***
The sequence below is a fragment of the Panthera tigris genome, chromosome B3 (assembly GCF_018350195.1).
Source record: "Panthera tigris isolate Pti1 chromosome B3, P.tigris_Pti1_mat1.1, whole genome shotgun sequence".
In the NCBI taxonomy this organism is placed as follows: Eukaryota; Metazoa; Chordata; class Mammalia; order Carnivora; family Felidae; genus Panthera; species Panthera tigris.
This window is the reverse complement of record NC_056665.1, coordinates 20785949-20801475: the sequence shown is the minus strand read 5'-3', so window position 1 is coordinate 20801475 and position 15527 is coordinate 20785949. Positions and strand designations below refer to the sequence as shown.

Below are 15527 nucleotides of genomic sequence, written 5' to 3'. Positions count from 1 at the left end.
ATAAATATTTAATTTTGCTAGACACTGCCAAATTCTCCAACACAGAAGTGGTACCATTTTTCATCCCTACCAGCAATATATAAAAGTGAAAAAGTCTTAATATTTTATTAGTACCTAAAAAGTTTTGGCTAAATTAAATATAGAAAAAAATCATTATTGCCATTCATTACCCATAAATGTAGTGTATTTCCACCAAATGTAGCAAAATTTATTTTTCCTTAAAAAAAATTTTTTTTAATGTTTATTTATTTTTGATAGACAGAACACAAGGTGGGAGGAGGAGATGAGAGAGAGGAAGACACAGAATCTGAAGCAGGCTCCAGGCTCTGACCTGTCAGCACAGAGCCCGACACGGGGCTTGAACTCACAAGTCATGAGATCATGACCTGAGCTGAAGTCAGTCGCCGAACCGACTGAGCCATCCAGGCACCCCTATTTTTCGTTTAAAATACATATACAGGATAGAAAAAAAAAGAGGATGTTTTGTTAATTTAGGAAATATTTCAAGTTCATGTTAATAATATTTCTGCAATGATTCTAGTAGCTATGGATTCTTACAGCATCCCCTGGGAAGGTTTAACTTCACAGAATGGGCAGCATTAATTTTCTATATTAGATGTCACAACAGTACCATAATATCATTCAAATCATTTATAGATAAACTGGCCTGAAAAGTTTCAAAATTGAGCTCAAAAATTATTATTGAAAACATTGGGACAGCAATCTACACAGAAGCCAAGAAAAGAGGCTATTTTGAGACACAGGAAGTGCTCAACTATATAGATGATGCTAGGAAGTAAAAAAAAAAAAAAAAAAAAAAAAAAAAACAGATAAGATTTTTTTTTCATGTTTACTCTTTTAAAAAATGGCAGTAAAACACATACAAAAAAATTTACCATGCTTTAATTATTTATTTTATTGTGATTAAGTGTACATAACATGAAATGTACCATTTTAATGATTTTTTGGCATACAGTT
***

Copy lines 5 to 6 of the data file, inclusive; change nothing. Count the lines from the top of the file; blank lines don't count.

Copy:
Below are 15527 nucleotides of genomic sequence, written 5' to 3'. Positions count from 1 at the left end.
ATAAATATTTAATTTTGCTAGACACTGCCAAATTCTCCAACACAGAAGTGGTACCATTTTTCATCCCTACCAGCAATATATAAAAGTGAAAAAGTCTTAATATTTTATTAGTACCTAAAAAGTTTTGGCTAAATTAAATATAGAAAAAAATCATTATTGCCATTCATTACCCATAAATGTAGTGTATTTCCACCAAATGTAGCAAAATTTATTTTTCCTTAAAAAAAATTTTTTTTAATGTTTATTTATTTTTGATAGACAGAACACAAGGTGGGAGGAGGAGATGAGAGAGAGGAAGACACAGAATCTGAAGCAGGCTCCAGGCTCTGACCTGTCAGCACAGAGCCCGACACGGGGCTTGAACTCACAAGTCATGAGATCATGACCTGAGCTGAAGTCAGTCGCCGAACCGACTGAGCCATCCAGGCACCCCTATTTTTCGTTTAAAATACATATACAGGATAGAAAAAAAAAGAGGATGTTTTGTTAATTTAGGAAATATTTCAAGTTCATGTTAATAATATTTCTGCAATGATTCTAGTAGCTATGGATTCTTACAGCATCCCCTGGGAAGGTTTAACTTCACAGAATGGGCAGCATTAATTTTCTATATTAGATGTCACAACAGTACCATAATATCATTCAAATCATTTATAGATAAACTGGCCTGAAAAGTTTCAAAATTGAGCTCAAAAATTATTATTGAAAACATTGGGACAGCAATCTACACAGAAGCCAAGAAAAGAGGCTATTTTGAGACACAGGAAGTGCTCAACTATATAGATGATGCTAGGAAGTAAAAAAAAAAAAAAAAAAAAAAAAAAAAACAGATAAGATTTTTTTTTCATGTTTACTCTTTTAAAAAATGGCAGTAAAACACATACAAAAAAATTTACCATGCTTTAATTATTTATTTTATTGTGATTAAGTGTACATAACATGAAATGTACCATTTTAATGATTTTTTGGCATACAGTT